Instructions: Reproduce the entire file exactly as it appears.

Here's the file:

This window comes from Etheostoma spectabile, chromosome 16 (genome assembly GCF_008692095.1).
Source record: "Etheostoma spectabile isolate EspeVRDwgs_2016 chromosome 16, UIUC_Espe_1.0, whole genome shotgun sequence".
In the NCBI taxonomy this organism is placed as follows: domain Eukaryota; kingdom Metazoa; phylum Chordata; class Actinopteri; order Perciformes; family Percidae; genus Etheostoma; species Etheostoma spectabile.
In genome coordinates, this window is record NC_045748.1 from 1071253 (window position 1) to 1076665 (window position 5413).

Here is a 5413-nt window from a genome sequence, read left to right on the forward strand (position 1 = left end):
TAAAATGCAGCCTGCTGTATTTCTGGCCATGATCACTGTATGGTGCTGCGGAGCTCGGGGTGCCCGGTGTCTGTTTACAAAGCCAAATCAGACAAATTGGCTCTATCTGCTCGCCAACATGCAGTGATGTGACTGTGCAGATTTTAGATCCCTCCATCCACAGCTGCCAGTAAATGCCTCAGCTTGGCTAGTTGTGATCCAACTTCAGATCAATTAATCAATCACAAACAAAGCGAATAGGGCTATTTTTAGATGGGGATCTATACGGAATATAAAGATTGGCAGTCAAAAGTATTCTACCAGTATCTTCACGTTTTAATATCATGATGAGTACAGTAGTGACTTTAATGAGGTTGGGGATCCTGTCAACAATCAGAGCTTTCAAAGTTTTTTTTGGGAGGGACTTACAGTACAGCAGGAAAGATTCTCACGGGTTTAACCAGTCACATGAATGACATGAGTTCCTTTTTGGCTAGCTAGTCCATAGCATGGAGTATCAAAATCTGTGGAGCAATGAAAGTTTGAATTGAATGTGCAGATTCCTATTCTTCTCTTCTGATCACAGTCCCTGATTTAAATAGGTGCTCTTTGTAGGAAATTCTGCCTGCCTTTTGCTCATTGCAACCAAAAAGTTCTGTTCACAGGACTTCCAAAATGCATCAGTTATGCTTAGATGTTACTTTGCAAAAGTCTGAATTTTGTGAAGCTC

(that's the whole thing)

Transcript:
This window comes from Etheostoma spectabile, chromosome 16 (genome assembly GCF_008692095.1).
Source record: "Etheostoma spectabile isolate EspeVRDwgs_2016 chromosome 16, UIUC_Espe_1.0, whole genome shotgun sequence".
In the NCBI taxonomy this organism is placed as follows: domain Eukaryota; kingdom Metazoa; phylum Chordata; class Actinopteri; order Perciformes; family Percidae; genus Etheostoma; species Etheostoma spectabile.
In genome coordinates, this window is record NC_045748.1 from 1071253 (window position 1) to 1076665 (window position 5413).

Here is a 5413-nt window from a genome sequence, read left to right on the forward strand (position 1 = left end):
TAAAATGCAGCCTGCTGTATTTCTGGCCATGATCACTGTATGGTGCTGCGGAGCTCGGGGTGCCCGGTGTCTGTTTACAAAGCCAAATCAGACAAATTGGCTCTATCTGCTCGCCAACATGCAGTGATGTGACTGTGCAGATTTTAGATCCCTCCATCCACAGCTGCCAGTAAATGCCTCAGCTTGGCTAGTTGTGATCCAACTTCAGATCAATTAATCAATCACAAACAAAGCGAATAGGGCTATTTTTAGATGGGGATCTATACGGAATATAAAGATTGGCAGTCAAAAGTATTCTACCAGTATCTTCACGTTTTAATATCATGATGAGTACAGTAGTGACTTTAATGAGGTTGGGGATCCTGTCAACAATCAGAGCTTTCAAAGTTTTTTTTGGGAGGGACTTACAGTACAGCAGGAAAGATTCTCACGGGTTTAACCAGTCACATGAATGACATGAGTTCCTTTTTGGCTAGCTAGTCCATAGCATGGAGTATCAAAATCTGTGGAGCAATGAAAGTTTGAATTGAATGTGCAGATTCCTATTCTTCTCTTCTGATCACAGTCCCTGATTTAAATAGGTGCTCTTTGTAGGAAATTCTGCCTGCCTTTTGCTCATTGCAACCAAAAAGTTCTGTTCACAGGACTTCCAAAATGCATCAGTTATGCTTAGATGTTACTTTGCAAAAGTCTGAATTTTGTGAAGCTC